Mar. 25: Read Judge Robinson’s supplemental briefing order. The order seems to be looking specifically at how much of WestEd’s Comprehensive Remedial Plan’s funding has already been fulfilled through state budgets.

This order is asking for “The effect of the appropriations in the 2021 Appropriations Act on the ability of the Court to order the Legislature to transfer funds to the Department of Health and Human Services, Department of Public Instruction, and the University of North Carolina System.” 

The order also wants to know “The amount of funds remaining in the General Fund currently both in gross and net of appropriations in the 2021 Appropriations Act.”

One possible outcome of making these comparisons is that Robinson could find most of the WestEd plan’s funding has already been fulfilled by the General Assembly. That could result in a revision of the amount of funding he might order. 

One of Attorney General Josh Stein’s lawyers who is handling the case for the state gave an estimate friendly to the plaintiffs, saying that the state budget might have addressed “30-35% “of Lee’s funding order. Lawmakers, however, say as much as $900 million of the $1.7 billion has already been covered through appropriations.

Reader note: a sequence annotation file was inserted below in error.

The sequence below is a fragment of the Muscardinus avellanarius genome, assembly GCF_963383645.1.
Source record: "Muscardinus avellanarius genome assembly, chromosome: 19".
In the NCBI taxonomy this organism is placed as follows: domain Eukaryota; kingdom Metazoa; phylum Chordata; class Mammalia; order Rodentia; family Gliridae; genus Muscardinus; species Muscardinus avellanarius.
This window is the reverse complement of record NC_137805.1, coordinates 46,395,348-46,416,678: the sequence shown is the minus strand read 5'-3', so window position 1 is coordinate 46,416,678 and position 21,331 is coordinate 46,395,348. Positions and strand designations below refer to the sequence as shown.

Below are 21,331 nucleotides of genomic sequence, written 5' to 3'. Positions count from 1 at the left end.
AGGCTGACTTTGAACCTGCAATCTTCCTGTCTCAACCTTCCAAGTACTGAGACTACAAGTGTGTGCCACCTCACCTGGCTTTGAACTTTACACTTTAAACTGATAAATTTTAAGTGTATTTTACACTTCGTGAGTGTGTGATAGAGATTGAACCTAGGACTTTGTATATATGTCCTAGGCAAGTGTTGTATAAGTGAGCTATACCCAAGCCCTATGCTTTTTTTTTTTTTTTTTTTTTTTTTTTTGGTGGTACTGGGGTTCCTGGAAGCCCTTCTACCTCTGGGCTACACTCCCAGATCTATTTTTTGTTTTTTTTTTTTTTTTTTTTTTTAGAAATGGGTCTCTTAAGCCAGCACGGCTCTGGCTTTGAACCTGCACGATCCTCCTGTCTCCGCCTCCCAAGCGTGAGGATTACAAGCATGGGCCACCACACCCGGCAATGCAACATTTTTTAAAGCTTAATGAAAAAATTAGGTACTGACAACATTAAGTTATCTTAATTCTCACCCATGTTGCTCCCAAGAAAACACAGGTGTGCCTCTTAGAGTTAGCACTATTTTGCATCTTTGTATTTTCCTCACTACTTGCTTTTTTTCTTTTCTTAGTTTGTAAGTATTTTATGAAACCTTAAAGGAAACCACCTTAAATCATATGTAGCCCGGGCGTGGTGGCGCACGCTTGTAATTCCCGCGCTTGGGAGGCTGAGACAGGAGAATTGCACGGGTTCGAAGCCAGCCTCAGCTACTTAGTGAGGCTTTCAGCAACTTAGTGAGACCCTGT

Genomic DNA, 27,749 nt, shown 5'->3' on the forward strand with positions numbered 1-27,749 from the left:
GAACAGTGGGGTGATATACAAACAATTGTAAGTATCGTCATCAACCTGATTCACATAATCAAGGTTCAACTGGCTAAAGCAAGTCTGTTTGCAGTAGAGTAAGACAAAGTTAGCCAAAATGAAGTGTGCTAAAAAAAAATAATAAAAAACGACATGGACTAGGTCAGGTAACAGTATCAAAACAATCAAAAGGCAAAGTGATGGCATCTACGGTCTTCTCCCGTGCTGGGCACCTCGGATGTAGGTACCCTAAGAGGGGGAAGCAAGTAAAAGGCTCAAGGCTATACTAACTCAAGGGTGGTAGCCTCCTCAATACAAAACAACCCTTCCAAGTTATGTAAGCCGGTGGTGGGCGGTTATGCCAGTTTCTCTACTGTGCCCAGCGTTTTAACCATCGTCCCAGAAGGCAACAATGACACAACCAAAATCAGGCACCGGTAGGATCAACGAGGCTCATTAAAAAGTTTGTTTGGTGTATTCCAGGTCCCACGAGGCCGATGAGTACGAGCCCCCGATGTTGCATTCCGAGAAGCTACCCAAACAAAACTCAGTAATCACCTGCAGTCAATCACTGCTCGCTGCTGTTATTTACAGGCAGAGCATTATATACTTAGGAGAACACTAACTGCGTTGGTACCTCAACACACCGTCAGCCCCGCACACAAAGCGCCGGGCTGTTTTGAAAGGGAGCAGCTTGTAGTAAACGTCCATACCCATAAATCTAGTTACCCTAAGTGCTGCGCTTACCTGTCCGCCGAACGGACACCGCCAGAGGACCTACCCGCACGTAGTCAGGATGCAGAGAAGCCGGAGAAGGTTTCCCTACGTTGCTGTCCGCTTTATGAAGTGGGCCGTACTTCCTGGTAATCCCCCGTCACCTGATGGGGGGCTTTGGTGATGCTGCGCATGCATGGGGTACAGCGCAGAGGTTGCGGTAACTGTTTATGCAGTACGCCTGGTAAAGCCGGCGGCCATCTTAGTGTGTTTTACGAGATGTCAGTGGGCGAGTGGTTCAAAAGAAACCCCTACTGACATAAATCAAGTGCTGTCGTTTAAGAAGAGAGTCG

This supplemental briefing order also seems to underscore that Lee’s order directing three agencies other than the legislature to transfer the funds is not a valid avenue. 

One of those entities, the State Controller’s office officially objected to Lee’s order. Linda Combs, the head of the State Controller’s office, filed objections, arguing her office has never been involved in the Leandro case and that Lee’s $1.7B Nov. 10 order would cause her to be in violation of state law. Importantly, lawyers for the controller’s office argued they couldn’t authorize the transfer unless they had a legislative appropriation.

April 8: The Penn Intervenors file their proposal backing the idea lawmakers should fund the entire $1.75 billion. The same day, Stein on behalf of the state filed the State Board of Education’s April implementation progress update document